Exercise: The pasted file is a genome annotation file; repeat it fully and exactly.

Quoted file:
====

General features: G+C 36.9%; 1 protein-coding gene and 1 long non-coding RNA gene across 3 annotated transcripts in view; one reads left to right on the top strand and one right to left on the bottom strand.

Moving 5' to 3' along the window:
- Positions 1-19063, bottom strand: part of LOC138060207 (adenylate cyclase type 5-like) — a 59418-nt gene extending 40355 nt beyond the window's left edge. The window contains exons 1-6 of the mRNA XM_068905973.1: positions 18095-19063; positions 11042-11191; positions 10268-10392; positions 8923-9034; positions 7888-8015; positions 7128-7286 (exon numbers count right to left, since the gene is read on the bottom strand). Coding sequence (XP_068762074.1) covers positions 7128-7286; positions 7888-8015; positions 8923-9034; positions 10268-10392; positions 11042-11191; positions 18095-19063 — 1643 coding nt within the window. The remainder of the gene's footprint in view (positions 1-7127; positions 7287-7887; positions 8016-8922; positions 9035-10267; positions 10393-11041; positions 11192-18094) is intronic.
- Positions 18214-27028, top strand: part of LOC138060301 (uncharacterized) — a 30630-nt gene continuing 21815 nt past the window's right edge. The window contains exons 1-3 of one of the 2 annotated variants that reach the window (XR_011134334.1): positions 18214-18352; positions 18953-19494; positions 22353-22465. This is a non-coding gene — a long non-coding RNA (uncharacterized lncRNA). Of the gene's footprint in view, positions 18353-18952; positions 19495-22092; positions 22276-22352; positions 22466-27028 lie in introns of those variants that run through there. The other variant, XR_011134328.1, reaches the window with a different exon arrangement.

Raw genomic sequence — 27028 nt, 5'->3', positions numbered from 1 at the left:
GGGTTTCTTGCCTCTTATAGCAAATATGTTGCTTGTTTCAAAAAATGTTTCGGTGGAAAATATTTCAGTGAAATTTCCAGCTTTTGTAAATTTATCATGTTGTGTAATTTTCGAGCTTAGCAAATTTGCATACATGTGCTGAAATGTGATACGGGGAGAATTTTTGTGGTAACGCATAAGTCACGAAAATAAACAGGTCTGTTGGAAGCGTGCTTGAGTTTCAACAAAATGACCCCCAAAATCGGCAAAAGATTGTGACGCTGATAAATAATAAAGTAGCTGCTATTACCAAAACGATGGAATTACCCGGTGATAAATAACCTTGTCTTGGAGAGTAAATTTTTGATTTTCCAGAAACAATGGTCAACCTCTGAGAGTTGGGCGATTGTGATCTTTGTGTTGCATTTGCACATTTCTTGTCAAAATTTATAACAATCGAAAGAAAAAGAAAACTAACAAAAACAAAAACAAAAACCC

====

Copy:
General features: G+C 36.9%; 1 protein-coding gene and 1 long non-coding RNA gene across 3 annotated transcripts in view; one reads left to right on the top strand and one right to left on the bottom strand.

Moving 5' to 3' along the window:
- Positions 1-19063, bottom strand: part of LOC138060207 (adenylate cyclase type 5-like) — a 59418-nt gene extending 40355 nt beyond the window's left edge. The window contains exons 1-6 of the mRNA XM_068905973.1: positions 18095-19063; positions 11042-11191; positions 10268-10392; positions 8923-9034; positions 7888-8015; positions 7128-7286 (exon numbers count right to left, since the gene is read on the bottom strand). Coding sequence (XP_068762074.1) covers positions 7128-7286; positions 7888-8015; positions 8923-9034; positions 10268-10392; positions 11042-11191; positions 18095-19063 — 1643 coding nt within the window. The remainder of the gene's footprint in view (positions 1-7127; positions 7287-7887; positions 8016-8922; positions 9035-10267; positions 10393-11041; positions 11192-18094) is intronic.
- Positions 18214-27028, top strand: part of LOC138060301 (uncharacterized) — a 30630-nt gene continuing 21815 nt past the window's right edge. The window contains exons 1-3 of one of the 2 annotated variants that reach the window (XR_011134334.1): positions 18214-18352; positions 18953-19494; positions 22353-22465. This is a non-coding gene — a long non-coding RNA (uncharacterized lncRNA). Of the gene's footprint in view, positions 18353-18952; positions 19495-22092; positions 22276-22352; positions 22466-27028 lie in introns of those variants that run through there. The other variant, XR_011134328.1, reaches the window with a different exon arrangement.

Raw genomic sequence — 27028 nt, 5'->3', positions numbered from 1 at the left:
GGGTTTCTTGCCTCTTATAGCAAATATGTTGCTTGTTTCAAAAAATGTTTCGGTGGAAAATATTTCAGTGAAATTTCCAGCTTTTGTAAATTTATCATGTTGTGTAATTTTCGAGCTTAGCAAATTTGCATACATGTGCTGAAATGTGATACGGGGAGAATTTTTGTGGTAACGCATAAGTCACGAAAATAAACAGGTCTGTTGGAAGCGTGCTTGAGTTTCAACAAAATGACCCCCAAAATCGGCAAAAGATTGTGACGCTGATAAATAATAAAGTAGCTGCTATTACCAAAACGATGGAATTACCCGGTGATAAATAACCTTGTCTTGGAGAGTAAATTTTTGATTTTCCAGAAACAATGGTCAACCTCTGAGAGTTGGGCGATTGTGATCTTTGTGTTGCATTTGCACATTTCTTGTCAAAATTTATAACAATCGAAAGAAAAAGAAAACTAACAAAAACAAAAACAAAAACCC